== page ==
With bird-flu outbreaks spreading to British turkey farms, now seems like the perfect time to release new workplace safety guidance for flu pandemic preparedness. The Occupational Safety and Health Administration obliged, releasing its "Guidance on Preparing Workplaces for an Influenza Pandemic" in February.
OSHA aims to aid employers by categorizing all company operations into four zones, based on risk of exposure during an outbreak, and then providing recommendations for each category for engineering controls, work practices and the use of personal protective equipment.
The report also explains the differences between seasonal, pandemic and avian flu and how an outbreak would be likely to affect a workplace in terms of absenteeism, supply-chain interruption and commercial disruption. Recommendations include how companies can maintain operations during a pandemic by developing a disaster plan that incorporates pandemic preparedness, and by properly educating employees and customers on proper hygiene and social distancing.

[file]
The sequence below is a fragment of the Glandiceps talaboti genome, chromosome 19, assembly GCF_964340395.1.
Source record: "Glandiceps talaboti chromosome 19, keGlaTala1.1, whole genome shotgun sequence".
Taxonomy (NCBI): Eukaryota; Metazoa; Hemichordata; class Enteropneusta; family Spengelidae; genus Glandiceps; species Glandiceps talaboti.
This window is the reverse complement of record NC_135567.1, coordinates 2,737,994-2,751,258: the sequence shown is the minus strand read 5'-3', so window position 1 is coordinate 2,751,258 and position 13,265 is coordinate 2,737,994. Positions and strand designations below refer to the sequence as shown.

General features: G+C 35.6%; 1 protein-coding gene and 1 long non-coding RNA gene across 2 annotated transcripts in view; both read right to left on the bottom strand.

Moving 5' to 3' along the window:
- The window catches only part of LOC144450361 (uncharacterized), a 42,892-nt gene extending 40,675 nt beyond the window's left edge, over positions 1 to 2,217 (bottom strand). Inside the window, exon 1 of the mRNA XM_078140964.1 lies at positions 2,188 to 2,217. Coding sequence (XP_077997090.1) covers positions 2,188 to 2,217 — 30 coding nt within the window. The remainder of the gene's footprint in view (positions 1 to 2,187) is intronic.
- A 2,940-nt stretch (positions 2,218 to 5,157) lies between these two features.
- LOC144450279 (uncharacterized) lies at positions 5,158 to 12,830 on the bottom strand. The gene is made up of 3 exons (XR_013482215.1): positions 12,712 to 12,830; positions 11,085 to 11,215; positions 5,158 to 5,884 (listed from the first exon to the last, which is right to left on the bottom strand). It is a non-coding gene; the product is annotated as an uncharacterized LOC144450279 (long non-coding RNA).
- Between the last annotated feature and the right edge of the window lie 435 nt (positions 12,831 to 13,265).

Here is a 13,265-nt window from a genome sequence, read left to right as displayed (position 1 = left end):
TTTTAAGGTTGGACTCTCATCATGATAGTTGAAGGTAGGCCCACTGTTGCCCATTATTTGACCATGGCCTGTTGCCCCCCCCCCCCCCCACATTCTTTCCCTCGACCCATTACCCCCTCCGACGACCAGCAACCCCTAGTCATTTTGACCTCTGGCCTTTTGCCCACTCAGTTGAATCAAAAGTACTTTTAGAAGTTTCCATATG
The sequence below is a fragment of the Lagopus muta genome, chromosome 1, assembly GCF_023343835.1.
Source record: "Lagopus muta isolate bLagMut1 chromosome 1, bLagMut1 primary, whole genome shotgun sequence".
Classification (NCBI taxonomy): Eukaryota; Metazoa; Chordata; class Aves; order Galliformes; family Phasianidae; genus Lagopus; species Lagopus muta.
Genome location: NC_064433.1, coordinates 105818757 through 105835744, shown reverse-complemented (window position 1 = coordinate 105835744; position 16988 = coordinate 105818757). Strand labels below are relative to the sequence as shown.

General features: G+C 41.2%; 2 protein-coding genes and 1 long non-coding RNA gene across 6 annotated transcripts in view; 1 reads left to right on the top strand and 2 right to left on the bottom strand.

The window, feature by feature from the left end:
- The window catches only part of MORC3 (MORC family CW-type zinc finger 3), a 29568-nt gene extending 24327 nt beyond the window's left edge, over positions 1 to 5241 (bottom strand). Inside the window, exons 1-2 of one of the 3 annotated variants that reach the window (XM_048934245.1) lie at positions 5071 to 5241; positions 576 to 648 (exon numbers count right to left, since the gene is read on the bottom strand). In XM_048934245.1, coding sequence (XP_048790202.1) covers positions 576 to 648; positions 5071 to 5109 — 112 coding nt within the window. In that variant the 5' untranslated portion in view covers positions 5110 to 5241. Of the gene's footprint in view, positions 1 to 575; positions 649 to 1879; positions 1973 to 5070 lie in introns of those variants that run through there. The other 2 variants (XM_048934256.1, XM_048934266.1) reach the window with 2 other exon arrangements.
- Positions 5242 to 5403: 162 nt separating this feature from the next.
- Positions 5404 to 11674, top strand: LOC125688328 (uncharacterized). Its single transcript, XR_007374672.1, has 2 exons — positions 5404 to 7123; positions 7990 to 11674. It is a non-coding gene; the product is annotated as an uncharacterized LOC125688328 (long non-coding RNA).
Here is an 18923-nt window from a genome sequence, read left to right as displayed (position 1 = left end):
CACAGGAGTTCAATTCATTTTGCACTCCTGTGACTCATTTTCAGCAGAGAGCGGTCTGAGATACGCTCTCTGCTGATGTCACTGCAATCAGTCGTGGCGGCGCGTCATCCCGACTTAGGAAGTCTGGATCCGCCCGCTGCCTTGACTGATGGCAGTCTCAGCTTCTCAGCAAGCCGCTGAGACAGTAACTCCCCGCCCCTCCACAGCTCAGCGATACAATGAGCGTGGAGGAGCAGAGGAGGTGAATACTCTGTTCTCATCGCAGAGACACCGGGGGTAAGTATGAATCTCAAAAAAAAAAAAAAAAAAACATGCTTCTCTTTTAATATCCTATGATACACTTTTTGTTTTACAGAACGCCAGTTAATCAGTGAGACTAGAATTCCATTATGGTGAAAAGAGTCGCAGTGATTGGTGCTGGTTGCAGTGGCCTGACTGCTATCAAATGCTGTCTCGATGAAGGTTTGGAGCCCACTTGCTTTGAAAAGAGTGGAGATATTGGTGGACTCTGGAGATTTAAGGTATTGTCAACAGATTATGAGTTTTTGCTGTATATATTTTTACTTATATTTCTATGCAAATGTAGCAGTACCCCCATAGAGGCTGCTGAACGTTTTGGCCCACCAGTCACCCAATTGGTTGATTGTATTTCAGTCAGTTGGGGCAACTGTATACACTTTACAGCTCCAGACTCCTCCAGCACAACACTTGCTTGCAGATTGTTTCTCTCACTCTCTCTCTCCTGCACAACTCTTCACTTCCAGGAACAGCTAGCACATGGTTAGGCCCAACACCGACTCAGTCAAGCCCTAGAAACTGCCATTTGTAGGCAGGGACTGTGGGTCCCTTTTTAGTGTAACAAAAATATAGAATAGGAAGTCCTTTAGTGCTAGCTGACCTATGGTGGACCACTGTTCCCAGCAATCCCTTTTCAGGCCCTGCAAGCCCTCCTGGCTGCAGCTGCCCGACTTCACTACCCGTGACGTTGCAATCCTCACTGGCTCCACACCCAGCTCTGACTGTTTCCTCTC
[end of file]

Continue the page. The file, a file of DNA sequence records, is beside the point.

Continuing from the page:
Occupations in the highest risk category include health-care and lab workers who could be exposed to specimens of the flu bug. The next category of risk consists of health-care delivery and support staff, medical transporters and mortuary employees exposed to known or suspected pandemic patients.
Workplaces in the medium risk subset are schools, retail operations and other work environments where there is high-frequency, close contact with the general public, co-workers and others. OSHA defines close contact as within six feet.
Office employees and others who have minimal contact with co-workers or the general public make up the lowest risk group.
April 1, 2007
Copyright 2007© LRP Publications